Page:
The Impact of Target’s Data Breach Throughout the Partner Ecosystem

The Impact of Target’s Data Breach Throughout the Partner Ecosystem

Many of the facts surrounding the Target breach still remain unclear, even as details continue to emerge publicly. We still don’t know what the final tally of breached organizations will be, but the list keeps growing. In addition to who else has been breached and the impact on their customers, another factor we need to consider is how Target's business partners may be impacted. In a data breach on any retailer, card issuers, payment processors, insurers, suppliers and other parties may face substantial loss as the investigation and recovery costs ripple through these networks.

One thing that became clear last week is that is that the lawsuits and investigations will not wait for the final forensics analysis. Probes are already well underway as Senators Claire McCaskill (who heads the subcommittee on Consumer Protection, Product Safety, and Insurance) and Jay Rockefeller (who chairs the Committee on Commerce, Science, and Transportation) issued a letter asking Target for some details about the nature of the breach. And, according to the Los Angeles Times, about a dozen lawsuits have already been filed, including one charging Target with negligence through claims that “the retailer was warned in 2007 by a security expert about weaknesses in its point-of-sale systems.”

Perhaps Target was negligent, perhaps it wasn’t. Eventually, the facts will tell. However, it’s just a matter of time before Target’s payment partners are dragged into these lawsuits. Attorney Cynthia Larose of the law firm Mintz Levin told Reuters that she wouldn’t be surprised to see Target’s partners listed as defendants in many of the lawsuits already filed and that “these class-action lawsuits start to bring everyone in at some point.” Others quoted in the Reuters story "Target data breach could be costly for payment partners" agreed.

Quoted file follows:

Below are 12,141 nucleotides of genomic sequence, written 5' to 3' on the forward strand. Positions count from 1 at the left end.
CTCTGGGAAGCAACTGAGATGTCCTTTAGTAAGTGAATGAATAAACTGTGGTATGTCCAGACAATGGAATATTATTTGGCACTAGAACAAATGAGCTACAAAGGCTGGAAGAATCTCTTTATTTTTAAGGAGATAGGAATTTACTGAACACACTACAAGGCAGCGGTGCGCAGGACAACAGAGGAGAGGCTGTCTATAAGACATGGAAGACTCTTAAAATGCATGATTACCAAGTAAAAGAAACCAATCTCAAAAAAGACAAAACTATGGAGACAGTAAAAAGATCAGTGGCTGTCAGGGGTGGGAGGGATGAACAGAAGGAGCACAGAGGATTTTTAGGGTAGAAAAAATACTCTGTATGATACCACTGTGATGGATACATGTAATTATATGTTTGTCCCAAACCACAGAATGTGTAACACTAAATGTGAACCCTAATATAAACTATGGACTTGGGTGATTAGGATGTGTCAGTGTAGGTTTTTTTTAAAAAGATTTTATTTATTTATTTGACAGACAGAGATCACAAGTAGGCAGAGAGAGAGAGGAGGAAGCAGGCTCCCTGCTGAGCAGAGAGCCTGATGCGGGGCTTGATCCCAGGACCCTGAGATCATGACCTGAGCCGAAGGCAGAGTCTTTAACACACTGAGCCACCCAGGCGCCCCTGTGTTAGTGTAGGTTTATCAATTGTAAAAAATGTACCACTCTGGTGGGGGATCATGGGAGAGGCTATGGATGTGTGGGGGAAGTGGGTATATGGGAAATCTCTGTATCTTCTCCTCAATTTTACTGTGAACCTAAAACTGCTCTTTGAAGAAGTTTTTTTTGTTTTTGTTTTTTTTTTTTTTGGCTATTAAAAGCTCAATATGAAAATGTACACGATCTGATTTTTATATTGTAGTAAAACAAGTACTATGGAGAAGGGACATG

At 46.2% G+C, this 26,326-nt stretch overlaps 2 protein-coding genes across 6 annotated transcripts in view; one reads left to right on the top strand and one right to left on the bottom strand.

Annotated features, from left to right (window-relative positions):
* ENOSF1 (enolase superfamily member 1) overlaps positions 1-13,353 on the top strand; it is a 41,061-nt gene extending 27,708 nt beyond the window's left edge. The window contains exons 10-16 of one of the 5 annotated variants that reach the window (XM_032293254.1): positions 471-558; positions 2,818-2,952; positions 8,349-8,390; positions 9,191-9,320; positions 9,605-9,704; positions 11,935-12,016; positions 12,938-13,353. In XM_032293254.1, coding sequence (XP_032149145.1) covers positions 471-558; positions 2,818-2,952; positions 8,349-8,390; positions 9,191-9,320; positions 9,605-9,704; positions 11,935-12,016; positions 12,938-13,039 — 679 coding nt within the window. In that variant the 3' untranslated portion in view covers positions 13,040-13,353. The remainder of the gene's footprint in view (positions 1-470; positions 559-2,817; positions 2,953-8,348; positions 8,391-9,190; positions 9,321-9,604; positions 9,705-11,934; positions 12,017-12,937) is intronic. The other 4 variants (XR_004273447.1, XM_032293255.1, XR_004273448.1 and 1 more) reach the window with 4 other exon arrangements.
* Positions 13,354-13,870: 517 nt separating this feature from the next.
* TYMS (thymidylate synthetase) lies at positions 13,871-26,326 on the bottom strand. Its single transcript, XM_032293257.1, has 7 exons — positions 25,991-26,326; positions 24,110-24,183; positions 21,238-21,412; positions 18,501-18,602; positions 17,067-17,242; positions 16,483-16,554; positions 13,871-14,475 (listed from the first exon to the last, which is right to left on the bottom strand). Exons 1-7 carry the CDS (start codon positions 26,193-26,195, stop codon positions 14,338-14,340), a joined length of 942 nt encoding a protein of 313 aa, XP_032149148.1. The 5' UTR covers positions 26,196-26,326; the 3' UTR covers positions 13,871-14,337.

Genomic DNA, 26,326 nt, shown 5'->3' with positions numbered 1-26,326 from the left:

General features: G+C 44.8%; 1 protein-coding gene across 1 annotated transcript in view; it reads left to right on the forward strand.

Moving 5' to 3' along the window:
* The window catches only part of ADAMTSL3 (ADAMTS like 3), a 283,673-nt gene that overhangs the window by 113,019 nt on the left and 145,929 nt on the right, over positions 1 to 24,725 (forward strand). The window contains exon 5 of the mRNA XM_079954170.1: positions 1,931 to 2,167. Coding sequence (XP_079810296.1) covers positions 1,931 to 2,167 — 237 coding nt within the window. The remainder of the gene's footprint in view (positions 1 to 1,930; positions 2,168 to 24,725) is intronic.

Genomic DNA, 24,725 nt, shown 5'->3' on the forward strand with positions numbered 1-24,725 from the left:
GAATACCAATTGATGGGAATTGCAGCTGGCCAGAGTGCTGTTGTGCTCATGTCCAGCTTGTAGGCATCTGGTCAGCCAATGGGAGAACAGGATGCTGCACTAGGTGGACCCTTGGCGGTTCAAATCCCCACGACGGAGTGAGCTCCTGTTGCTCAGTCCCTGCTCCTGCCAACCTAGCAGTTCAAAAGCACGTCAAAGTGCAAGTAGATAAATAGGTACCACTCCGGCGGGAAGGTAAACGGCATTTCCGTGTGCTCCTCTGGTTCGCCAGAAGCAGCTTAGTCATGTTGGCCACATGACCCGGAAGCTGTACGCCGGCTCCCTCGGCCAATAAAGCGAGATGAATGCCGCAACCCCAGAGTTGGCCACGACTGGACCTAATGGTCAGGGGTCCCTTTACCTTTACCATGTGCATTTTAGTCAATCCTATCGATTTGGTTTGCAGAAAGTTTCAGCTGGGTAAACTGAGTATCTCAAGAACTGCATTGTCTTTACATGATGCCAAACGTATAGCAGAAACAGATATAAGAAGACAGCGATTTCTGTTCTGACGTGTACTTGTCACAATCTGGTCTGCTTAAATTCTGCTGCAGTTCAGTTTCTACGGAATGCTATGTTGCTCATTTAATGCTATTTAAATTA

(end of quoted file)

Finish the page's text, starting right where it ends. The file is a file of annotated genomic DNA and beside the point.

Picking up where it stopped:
Currently, in breaches like this, it’s banks and card issuers that pay for the card replacement costs, at least in the beginning. Replacement costs range from $5 to $10 per card. Then there is also the additional customer service costs which may include longer branch hours or increased phone support. Some of these costs may be recovered through the retailer’s insurers. According to an article in BizJournals, Target is estimated to have up to $165 million in policies. A recent Advisen article explores the impact a series of major retail breaches could have on the insurance industry, clearly indicating that insurers are concerned their policies may leave them suffering considerable loss. Ben Beeson of Lockton, an insurance brokerage firm, is quoted in the article as saying, “Very broad policies are available for not a lot of money. The industry is signing up for a lot of risk. There is a worry for when that big systemic loss does happen.”

While supply chain partners appear not to have been impacted by the Target breach, they may have cause to worry in other cases. There are examples of technology companies being breached with the specific intent of harming one of their customers or business partners, most prominent being the attacks on RSA and Bit9, which were categorized as “supply chain hacks”. With increasingly integrated supply chains, hackers that have gained access to a retailer's network may be able to compromise sensitive partner data such as shipping schedules, pricing, inventory levels, etc.

The diagram below summarizes the possible impact to the ecosystem of a data breach at a retailer. But the widespread impact of a data breach is not limited to retailers alone. A breach at any company can impact its business partners. All of this points to why partner security – how well an organization protects its extended enterprise – is so important. Today, organizations are asking their partners how they manage risk. They want to know if they are engaging in good risk management practices, if their business continuity and disaster recovery plans are adequate, and how they work to protect their data.


But these checks are proving inadequate. Just as more enterprises are moving towards continuous security monitoring of their own networks, it’s time this same level of increased diligence is implemented for the extended enterprise.

As these lawsuits and investigations move forward, we don’t know how all of this will end and who will ultimately be held responsibly, but I can say that it’s going to be messy and it’s going to pull a lot of partners into the mix.